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RE: Wrapper not format

From: Richard Fink <rfink@readableweb.com>
Date: Thu, 4 Mar 2010 11:13:52 -0500
To: "'Adam Twardoch \(List\)'" <list.adam@twardoch.com>, "'John Hudson'" <tiro@tiro.com>
Cc: "'Tab Atkins Jr.'" <jackalmage@gmail.com>, <www-font@w3.org>
Message-ID: <001001cabbb5$af321490$0d963db0$@com>
Wednesday, March 03, 2010 10:44 PM <list.adam@twardoch.com>:

First, John Hudson wrote:
>> Is this helpful, though, to the web font issue, which is that it is
>> sometimes important for an agent to know whether a .woff container
>> format contains a CFF or TTF font? If everything is a container format,
>> how does one make useful distinctions between the container and the
>> thing contained?

Adam Twardoch answered, in part:
>The sfnt-based container formats can contain one or more sfnt streams,
>plus potentially additional metadata streams. Each sfnt stream is made
>out of one glyph imaging substream (in TrueType or CFF coding format)
>and out of zero or more text layout substreams in TrueType (i.e. "kern"
>table), OpenType, AAT or Graphite coding formats. Additional substreams
>(for example private VOLT or VTT tables) can be included in the sfnt
>stream. Each substream is made out of sfnt tables.

Ok, so we've got what's colloquially called "Chinese Boxes" and it's undoubtedly pertinent for a working group to deal with each box and what happens when it's opened to reveal the next. With my network engineer hat on, I understand the importance of this. But for authors, that's somebody else's problem and rightfully so. It's one reason there are standards bodies like the W3C.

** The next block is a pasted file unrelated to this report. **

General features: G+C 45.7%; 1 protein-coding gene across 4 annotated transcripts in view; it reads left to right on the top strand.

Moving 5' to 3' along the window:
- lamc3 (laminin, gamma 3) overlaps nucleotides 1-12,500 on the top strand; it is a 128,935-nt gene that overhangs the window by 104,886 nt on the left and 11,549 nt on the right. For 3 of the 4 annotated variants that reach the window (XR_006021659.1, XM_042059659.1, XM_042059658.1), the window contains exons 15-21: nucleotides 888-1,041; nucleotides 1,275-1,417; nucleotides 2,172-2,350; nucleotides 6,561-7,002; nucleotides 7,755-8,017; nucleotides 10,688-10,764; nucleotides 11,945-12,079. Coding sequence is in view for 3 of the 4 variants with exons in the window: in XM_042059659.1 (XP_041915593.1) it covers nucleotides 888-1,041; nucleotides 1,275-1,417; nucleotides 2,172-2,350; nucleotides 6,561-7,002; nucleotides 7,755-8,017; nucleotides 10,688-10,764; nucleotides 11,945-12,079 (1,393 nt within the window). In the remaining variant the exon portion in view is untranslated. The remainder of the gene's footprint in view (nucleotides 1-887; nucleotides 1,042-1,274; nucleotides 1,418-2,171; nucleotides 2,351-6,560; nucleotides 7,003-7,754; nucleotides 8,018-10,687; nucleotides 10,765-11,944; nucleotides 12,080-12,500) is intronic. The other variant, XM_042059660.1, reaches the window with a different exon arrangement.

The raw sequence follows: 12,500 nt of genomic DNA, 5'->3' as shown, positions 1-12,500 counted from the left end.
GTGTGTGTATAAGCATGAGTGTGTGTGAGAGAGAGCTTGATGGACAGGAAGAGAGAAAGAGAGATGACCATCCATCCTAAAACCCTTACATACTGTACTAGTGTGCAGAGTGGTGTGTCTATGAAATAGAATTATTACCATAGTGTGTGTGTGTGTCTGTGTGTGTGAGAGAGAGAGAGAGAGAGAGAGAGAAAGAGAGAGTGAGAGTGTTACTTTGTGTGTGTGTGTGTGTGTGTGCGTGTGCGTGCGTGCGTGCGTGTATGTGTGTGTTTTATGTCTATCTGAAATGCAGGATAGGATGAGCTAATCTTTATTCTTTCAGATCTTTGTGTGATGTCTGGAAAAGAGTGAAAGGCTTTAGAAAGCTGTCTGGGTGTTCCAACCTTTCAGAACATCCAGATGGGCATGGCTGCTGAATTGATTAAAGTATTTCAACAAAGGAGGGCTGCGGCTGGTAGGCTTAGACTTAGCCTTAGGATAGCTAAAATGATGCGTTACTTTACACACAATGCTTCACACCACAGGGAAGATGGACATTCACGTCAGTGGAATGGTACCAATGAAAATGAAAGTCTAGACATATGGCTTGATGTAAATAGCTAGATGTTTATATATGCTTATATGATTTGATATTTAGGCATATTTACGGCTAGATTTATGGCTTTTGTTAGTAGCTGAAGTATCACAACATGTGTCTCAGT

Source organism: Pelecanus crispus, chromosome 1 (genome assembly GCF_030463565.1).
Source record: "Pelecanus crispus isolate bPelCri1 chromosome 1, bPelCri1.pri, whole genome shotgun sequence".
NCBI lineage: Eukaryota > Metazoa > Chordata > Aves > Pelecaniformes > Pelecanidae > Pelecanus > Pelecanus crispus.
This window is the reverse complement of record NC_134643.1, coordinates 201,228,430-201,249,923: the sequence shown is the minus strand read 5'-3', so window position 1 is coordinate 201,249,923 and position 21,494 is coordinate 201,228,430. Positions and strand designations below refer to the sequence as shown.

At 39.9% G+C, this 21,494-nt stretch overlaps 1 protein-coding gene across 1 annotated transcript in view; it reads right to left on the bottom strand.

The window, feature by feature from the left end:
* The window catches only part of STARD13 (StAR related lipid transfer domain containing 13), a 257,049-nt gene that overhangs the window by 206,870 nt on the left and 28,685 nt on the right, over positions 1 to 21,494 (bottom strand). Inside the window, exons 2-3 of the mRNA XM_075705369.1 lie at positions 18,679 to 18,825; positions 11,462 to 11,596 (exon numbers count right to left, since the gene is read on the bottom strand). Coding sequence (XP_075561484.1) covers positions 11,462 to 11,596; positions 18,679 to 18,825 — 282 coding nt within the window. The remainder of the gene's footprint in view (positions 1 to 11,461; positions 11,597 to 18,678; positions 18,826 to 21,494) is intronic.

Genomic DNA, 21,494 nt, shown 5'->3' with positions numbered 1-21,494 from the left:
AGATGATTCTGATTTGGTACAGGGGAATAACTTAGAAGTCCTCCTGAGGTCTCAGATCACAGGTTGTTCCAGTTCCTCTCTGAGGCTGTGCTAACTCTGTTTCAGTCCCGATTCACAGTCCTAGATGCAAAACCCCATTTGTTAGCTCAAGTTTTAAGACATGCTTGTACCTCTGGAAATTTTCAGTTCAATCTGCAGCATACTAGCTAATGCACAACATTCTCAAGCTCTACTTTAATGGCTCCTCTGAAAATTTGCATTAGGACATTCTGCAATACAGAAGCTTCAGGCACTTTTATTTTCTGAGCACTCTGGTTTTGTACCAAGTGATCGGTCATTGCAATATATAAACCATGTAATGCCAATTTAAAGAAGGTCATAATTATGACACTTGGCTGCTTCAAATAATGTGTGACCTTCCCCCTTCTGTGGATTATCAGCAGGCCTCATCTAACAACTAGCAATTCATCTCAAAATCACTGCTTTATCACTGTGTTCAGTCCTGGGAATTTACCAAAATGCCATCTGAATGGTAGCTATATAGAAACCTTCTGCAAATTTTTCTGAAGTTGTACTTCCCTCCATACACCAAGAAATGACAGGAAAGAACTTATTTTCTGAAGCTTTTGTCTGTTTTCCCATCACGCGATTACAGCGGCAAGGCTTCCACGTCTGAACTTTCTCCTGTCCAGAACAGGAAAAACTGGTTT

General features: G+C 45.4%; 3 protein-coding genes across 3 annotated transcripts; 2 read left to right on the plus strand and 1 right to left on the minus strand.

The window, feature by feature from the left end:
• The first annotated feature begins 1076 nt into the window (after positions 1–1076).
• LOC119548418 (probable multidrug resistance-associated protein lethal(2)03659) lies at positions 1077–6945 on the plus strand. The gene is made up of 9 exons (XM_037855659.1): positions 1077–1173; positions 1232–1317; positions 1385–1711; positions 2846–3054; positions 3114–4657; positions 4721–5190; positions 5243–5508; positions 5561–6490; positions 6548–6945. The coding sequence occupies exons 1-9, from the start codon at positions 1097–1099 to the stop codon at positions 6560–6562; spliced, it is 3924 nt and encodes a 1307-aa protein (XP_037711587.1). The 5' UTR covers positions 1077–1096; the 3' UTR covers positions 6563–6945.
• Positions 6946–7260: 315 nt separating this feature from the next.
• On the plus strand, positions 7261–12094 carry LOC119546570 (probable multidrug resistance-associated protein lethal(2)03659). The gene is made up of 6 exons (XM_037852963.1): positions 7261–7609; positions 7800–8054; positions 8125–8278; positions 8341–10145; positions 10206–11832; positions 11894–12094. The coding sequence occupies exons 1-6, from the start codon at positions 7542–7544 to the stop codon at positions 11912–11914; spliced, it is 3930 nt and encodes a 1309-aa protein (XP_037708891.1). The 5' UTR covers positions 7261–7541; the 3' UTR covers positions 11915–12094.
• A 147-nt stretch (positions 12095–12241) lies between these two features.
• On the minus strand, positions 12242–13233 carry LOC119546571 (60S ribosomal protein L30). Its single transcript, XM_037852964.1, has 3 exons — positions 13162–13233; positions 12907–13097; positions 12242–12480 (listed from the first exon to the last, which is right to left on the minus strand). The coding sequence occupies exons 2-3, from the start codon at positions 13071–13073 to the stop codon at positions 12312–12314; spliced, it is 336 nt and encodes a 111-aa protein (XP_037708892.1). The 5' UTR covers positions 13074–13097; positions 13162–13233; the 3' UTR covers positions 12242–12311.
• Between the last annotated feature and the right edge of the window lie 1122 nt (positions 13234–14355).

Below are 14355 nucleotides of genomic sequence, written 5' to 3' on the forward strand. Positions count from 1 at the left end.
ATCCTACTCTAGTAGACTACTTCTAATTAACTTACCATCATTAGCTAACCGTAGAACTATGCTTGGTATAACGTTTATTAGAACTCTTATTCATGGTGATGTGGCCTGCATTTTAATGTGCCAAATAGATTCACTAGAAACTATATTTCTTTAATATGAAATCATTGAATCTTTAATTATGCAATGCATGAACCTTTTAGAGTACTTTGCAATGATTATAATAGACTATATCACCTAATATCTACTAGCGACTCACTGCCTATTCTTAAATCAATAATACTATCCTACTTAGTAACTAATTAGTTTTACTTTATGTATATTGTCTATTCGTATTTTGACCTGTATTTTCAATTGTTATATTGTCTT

As an author, I'm "wrapping" up a TTF or a CFF or some other file "format" and I want, in some cases, for the user agent to use the TTF and, in other cases, the CFF. I might need other options, as yet unidentified, as well. I don't see how this can be achieved with the current "font stack" approach in the CSS3 draft alone. When creating the ordered src list, there's no way to say to a particular user agent, "If you support more than one of these formats, I want you to give preference to the second in the list".
But then again, maybe such distinctions are properly left in the realm of JavaScript - where you can query for platform and user agent. But the problem certainly rates some additional thought.
In the meantime we use what we have. With the release of Opera 10.5, we now have all five of the "major" browsers featuring comparable @font-face support. Licenses for web fonts are being sold, thousands of free fonts are available for web use, and the barriers to using web fonts are steadily being chipped away. There *is* a reliable cross-browser syntax that works. File sizes *can* be made manageable through compression and sub-setting. And best of all, IE's installed user base won't slow adoption - IE6, 7, and 8 all support @font-face.

Even if WOFF wasn't on the table, there is plenty of need for a working group, and the time is now.

(Maestro, key the wrap music, please.)

Regards,
rich